In this retrospective analysis the predictive value of obtaining a live birth of three IVF indicators has been evaluated in elderly women of couples affected by unexplained infertility: FOI, FORT and OSI do not show a stronger or more informative association with live birth than the components used for their calculation, i.e. the number of oocytes retrieved, the AFC, the number of preovulatory follicles and the FSH total dose. Female age remained the most reliable predictor for live birth in an IVF cycle.
Women of advanced reproductive age remain an open dilemma and a challenge for all clinicians working in the field of assisted reproductive technologies (ART).
Over the years, several attempts have been made, in order to identify surrogate markers of ovarian reserve, which in turn could be markers of IVF outcomes. This would allow to decide for whom treatment is expected to be (cost-)beneficial. However, so far studies on the association between markers such as AMH/AFC and implantation, pregnancy, and/or live birth after assisted conception reported conflicting results [22, 23].
Therefore, several authors have investigated alternative markers that are discussed in this paper, particularly those related to ovarian responsiveness to COS, in order to better predict IVF outcomes. Efficient markers would be of particular interest in subgroups of low prognosis patients defined both by the Poseidon and the Bologna criteria [17, 24].
Alviggi et al. analyzed the predictive role of FOI to assess ovarian sensitivity in hypo-responders patients . The authors concluded that FOI might reflect the dynamics of follicular growth in response to exogenous gonadotropin, better than traditional markers of ovarian reserve. In particular, low FOI values imply that only a fraction of available antral follicles was exploited during COS, suggesting that there might be therapeutic opportunities (increasing the FSH dose and/or adding LH) to improve ovarian responsiveness, and therefore the overall prognosis.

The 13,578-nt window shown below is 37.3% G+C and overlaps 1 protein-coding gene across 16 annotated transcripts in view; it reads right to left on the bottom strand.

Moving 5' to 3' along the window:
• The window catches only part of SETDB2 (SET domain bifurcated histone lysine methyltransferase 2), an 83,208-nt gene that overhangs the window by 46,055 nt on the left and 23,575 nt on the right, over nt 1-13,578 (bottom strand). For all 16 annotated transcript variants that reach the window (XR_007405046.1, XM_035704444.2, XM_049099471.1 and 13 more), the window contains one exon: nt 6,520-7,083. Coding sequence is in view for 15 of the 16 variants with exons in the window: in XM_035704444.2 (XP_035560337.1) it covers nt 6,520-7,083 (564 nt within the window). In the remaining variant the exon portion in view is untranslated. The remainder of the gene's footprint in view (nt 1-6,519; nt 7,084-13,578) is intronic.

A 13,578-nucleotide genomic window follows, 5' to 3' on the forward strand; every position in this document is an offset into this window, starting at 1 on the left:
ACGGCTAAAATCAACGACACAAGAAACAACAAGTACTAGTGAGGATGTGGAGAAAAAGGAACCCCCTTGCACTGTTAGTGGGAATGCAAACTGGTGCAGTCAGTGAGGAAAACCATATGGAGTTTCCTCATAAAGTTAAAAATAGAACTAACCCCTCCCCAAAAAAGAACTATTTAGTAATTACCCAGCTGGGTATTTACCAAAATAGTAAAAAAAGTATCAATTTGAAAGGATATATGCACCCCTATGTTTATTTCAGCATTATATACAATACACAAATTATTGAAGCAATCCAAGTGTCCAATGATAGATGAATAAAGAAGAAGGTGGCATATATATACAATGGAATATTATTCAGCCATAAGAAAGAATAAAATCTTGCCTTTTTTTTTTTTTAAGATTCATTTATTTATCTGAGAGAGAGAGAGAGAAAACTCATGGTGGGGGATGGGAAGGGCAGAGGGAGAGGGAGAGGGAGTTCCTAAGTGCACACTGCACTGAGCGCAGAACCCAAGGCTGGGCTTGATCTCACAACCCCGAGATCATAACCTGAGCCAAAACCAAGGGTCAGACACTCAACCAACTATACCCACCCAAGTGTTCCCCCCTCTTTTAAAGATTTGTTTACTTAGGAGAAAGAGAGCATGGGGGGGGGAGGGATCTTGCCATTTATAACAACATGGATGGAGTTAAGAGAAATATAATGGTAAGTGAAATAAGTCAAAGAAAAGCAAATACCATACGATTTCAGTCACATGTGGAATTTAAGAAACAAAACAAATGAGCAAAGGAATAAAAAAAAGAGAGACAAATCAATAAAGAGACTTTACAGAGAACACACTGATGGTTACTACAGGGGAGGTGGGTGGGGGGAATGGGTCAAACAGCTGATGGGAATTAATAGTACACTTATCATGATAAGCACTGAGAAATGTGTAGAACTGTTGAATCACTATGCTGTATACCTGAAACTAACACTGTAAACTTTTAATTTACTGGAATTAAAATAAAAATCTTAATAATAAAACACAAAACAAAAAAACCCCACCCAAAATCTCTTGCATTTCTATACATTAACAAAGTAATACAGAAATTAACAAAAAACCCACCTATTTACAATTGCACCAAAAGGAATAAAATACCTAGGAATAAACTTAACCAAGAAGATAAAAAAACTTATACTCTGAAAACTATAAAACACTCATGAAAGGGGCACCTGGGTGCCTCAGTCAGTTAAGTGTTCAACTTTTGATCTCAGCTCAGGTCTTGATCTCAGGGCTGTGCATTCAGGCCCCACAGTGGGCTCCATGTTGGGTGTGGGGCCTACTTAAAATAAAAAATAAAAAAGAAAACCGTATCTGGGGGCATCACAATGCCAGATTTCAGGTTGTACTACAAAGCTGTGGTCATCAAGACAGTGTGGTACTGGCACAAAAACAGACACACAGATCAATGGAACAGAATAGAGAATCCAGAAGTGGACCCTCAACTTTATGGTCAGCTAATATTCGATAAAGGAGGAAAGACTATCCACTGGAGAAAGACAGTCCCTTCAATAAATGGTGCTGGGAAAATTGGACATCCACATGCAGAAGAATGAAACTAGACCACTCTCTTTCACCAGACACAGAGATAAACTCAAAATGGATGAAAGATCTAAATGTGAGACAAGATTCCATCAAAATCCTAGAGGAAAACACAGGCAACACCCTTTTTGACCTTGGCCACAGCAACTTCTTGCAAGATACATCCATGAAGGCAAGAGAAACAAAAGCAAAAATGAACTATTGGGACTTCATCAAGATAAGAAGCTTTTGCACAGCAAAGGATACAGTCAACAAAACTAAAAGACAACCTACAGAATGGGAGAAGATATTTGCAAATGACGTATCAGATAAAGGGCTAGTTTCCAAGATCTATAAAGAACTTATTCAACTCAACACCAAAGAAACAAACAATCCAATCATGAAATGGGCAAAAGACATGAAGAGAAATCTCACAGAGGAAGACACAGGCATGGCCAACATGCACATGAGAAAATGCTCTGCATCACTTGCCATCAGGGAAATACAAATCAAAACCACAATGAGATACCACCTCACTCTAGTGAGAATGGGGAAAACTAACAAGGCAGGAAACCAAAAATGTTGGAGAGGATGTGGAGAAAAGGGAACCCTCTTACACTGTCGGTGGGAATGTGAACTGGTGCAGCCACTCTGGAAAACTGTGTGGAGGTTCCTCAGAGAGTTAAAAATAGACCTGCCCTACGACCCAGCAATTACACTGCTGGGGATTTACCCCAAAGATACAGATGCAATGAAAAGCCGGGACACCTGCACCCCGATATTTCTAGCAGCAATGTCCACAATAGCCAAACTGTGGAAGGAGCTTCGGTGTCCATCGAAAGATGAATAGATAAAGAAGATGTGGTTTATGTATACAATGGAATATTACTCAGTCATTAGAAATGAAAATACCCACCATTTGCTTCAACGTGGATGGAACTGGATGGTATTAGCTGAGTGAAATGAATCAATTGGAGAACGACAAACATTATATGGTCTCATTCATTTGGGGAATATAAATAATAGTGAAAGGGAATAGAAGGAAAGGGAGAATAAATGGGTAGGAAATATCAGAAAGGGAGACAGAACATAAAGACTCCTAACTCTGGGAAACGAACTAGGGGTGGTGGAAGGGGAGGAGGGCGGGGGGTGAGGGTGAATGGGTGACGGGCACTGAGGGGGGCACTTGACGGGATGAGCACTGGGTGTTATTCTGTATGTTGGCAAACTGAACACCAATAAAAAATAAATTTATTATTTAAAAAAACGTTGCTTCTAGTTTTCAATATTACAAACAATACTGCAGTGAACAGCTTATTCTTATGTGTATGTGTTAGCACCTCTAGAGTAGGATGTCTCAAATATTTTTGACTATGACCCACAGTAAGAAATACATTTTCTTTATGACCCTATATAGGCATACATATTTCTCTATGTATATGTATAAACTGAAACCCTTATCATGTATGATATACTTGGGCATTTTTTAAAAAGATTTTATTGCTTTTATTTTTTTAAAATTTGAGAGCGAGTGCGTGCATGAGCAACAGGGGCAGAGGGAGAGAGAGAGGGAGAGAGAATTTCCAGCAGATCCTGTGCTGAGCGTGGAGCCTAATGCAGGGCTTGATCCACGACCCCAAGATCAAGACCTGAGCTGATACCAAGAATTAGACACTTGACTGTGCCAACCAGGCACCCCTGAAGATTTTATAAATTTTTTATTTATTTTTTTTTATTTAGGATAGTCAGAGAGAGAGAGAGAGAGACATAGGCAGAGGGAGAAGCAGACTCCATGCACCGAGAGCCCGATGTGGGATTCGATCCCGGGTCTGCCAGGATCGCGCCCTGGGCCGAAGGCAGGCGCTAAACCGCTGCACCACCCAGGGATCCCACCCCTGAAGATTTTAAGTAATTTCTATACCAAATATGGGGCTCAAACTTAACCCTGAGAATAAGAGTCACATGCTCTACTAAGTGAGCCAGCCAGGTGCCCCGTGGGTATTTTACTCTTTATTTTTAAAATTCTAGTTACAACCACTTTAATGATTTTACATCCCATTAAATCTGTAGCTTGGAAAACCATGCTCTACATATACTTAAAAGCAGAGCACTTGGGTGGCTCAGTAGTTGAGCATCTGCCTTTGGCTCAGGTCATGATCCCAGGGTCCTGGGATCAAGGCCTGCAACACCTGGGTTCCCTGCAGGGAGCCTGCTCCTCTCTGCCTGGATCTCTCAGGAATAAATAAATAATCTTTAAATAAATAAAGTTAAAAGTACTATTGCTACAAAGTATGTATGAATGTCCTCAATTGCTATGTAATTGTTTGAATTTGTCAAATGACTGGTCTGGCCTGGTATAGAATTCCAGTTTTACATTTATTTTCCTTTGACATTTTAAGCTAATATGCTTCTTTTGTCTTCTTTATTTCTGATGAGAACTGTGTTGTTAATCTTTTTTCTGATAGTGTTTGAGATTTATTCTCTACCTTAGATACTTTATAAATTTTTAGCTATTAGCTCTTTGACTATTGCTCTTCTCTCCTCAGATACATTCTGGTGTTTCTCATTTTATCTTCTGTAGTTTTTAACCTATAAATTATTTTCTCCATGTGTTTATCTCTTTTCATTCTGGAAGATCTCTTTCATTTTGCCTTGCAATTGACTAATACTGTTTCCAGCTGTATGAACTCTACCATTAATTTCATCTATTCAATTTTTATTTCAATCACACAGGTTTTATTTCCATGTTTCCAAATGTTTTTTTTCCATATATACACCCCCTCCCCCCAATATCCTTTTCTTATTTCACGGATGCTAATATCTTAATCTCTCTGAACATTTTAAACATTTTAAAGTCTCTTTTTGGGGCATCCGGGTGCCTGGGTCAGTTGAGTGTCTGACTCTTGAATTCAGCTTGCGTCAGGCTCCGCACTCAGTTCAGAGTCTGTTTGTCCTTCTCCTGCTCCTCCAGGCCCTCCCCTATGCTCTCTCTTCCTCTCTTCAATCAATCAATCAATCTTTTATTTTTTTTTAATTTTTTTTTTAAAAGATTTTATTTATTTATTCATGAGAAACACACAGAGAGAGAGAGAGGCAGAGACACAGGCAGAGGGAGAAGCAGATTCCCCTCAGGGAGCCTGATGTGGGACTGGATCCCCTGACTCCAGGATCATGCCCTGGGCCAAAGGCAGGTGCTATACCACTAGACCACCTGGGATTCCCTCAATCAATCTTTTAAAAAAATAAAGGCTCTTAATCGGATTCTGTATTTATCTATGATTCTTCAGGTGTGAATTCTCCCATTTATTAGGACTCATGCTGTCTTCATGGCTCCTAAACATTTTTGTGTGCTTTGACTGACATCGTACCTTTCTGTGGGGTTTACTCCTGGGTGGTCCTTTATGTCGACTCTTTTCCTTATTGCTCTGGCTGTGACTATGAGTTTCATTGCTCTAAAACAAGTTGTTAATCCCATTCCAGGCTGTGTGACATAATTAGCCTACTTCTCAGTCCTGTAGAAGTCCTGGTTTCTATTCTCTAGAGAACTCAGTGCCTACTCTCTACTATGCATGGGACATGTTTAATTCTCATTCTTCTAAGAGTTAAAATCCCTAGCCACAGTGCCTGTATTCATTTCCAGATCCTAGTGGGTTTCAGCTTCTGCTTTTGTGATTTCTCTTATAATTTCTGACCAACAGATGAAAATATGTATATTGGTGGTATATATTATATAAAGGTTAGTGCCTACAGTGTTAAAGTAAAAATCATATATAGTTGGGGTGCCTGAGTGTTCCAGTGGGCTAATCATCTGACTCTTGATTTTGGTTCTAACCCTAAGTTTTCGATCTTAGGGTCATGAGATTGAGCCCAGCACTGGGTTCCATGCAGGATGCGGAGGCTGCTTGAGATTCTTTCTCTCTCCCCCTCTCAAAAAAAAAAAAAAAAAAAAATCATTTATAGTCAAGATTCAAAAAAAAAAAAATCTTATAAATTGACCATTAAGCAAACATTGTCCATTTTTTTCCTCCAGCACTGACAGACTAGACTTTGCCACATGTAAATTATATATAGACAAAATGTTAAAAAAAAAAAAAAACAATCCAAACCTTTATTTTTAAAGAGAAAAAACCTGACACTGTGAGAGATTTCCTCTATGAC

Grynberg et al. discussed the potential use of FORT as a quantitative and qualitative marker of ovarian responsiveness to gonadotropins, and the possible implications for the applicability of the Poseidon criteria . They stated that FORT may reveal impaired sensitivity to FSH and should be used to guide the decision of treatment protocol, gonadotropin, and stimulation doses to be used for hypo-responders.
Recently, the amount of hormone medication needed for each oocyte produced (i.e. the OSI) was investigated in a retrospective cohort study that included more than 1200 women undergoing IVF with FSH/hMG stimulation . Consistently with previous results in younger women with excellent pregnancy potential , the OSI was found to be predictive of pregnancy and live birth also in older women with a more unfavorable prognosis . The authors concluded that OSI could be employed in counseling women of advanced age about their reproductive potential, bridging the gap between the purely quantitative aspect of ovarian reserve and the more qualitative approach of ovarian competence.
So far, no study has been published on whether these surrogates offer significantly higher performance than their constituent parameters, particularly in women of advanced age. To be specific: are FORT and FOI more predictive of baseline AFC, the number of pre-ovulatory follicles and the number of oocytes retrieved? As for the OSI, is it more informative than the number of oocytes and the total dose of FSH used?
Despite the limitations of a retrospective study, our results seem to scale back the capabilities of FORT, FOI and OSI to answer the above questions. The combination of multiple indicators of ovarian reserve and ovarian response to COS (FOI and FORT) or in term of FSH administered (OSI) does not seem to be more advantageous than the traditional predictors of IVF outcomes. In addition, most of these predictive factors only become available after at least one IVF cycle was conducted, limiting their usage in clinical decision-making on starting IVF. Thus, there is still a knowledge gap regarding the possibility to predict the oocyte quality, especially using only information that is available before starting COS.